commemorate their famous rivalry, entitled (ingeniously) The Ant and
the Aardvark. This includes the memorable line “believe me, it’s no
fun being an aardvark. I’d rather be a banker.” Other famous aardvarks
include Cyril Sneer from the Raccoons, and Arthur. The Egyptian God
Set is also said to be part-aardvark.

We’ll end our ode to aardvark by directing you to Philip Schultz’s
poem “Aardvarks“, which features the also-splendiferous word “jitney”,
and sharing Kenn Nesbitts “The Llama and the Aardvark”

The llama loved the aardvark.
They were married in the spring.
They had a dozen babies
and their babies loved to sing.

So people came from miles around,
and this is what they saw:
twelve little baby llaardvarks
singing llaa llaa llaa llaa llaa.

-Kenn Nesbitt

October 19th, 2012

Twelve Thousand Words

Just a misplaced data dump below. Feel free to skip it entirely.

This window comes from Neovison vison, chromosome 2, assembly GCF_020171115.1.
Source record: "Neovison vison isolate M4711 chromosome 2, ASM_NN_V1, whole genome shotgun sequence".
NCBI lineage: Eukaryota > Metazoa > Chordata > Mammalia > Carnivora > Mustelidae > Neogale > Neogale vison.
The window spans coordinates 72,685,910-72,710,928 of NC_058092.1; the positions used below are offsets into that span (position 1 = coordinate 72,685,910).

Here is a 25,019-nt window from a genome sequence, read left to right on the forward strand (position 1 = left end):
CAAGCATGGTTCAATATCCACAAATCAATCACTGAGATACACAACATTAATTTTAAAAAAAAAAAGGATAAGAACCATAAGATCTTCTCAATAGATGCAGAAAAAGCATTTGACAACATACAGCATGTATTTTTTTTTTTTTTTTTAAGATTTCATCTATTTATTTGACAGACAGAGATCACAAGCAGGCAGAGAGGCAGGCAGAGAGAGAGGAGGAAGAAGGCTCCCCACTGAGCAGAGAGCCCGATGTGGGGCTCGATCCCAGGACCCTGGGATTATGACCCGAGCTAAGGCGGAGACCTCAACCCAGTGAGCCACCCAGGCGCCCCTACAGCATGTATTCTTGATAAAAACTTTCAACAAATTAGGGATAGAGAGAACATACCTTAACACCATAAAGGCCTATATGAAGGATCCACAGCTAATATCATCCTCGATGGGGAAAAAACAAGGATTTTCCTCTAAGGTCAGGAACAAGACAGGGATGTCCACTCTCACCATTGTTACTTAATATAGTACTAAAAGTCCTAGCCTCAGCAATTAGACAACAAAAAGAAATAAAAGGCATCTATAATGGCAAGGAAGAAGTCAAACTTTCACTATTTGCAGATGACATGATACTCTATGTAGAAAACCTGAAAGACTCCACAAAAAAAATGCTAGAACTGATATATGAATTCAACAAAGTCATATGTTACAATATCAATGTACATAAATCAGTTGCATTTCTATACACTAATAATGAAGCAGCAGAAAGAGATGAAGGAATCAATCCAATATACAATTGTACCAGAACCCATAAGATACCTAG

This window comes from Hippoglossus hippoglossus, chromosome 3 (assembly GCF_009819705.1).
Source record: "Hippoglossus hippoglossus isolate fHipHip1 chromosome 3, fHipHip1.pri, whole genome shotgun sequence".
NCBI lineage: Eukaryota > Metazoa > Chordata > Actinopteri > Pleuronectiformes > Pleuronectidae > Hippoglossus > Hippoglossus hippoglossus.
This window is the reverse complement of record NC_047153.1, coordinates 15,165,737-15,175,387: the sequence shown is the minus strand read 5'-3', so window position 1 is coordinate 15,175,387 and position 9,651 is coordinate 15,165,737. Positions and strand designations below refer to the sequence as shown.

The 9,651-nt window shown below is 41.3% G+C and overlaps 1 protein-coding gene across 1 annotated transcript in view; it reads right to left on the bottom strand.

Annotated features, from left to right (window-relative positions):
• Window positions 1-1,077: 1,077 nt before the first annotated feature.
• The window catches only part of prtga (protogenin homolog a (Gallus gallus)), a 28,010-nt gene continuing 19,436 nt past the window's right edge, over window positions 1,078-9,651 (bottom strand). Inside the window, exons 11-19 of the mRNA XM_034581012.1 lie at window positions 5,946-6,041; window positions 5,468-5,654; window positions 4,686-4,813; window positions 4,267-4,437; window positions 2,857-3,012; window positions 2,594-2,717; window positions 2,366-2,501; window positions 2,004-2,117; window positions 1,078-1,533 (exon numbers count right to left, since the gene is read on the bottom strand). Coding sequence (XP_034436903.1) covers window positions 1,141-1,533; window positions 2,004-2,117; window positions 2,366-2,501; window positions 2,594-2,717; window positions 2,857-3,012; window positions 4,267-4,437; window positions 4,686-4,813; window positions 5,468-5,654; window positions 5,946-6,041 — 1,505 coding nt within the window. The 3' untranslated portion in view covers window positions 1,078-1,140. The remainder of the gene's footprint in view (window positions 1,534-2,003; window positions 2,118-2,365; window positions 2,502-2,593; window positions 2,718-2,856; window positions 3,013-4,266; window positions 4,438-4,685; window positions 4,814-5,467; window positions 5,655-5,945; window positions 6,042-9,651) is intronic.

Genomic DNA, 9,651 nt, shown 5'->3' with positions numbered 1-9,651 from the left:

by Karen Jeynes

I think my relationship with unusual words began in Grade 1. On our first day at school we were all given folders with words on pieces of cardboard, a new kind of building block to play and construct with. But as everyone else eagerly began to make their first sentence, I stared at mine in bewilderment. For you see where “the” should have been there was another word. A word I had never seen before, a strange shape which as yet held no meaning. And so I carried the offending word to the teacher, who sweetly explained to me that the word was “because”. And although I returned to my table gratefully clutching “the”, for it is awfully hard to construct a sentence without “the” when you are five years old, I missed that “because”.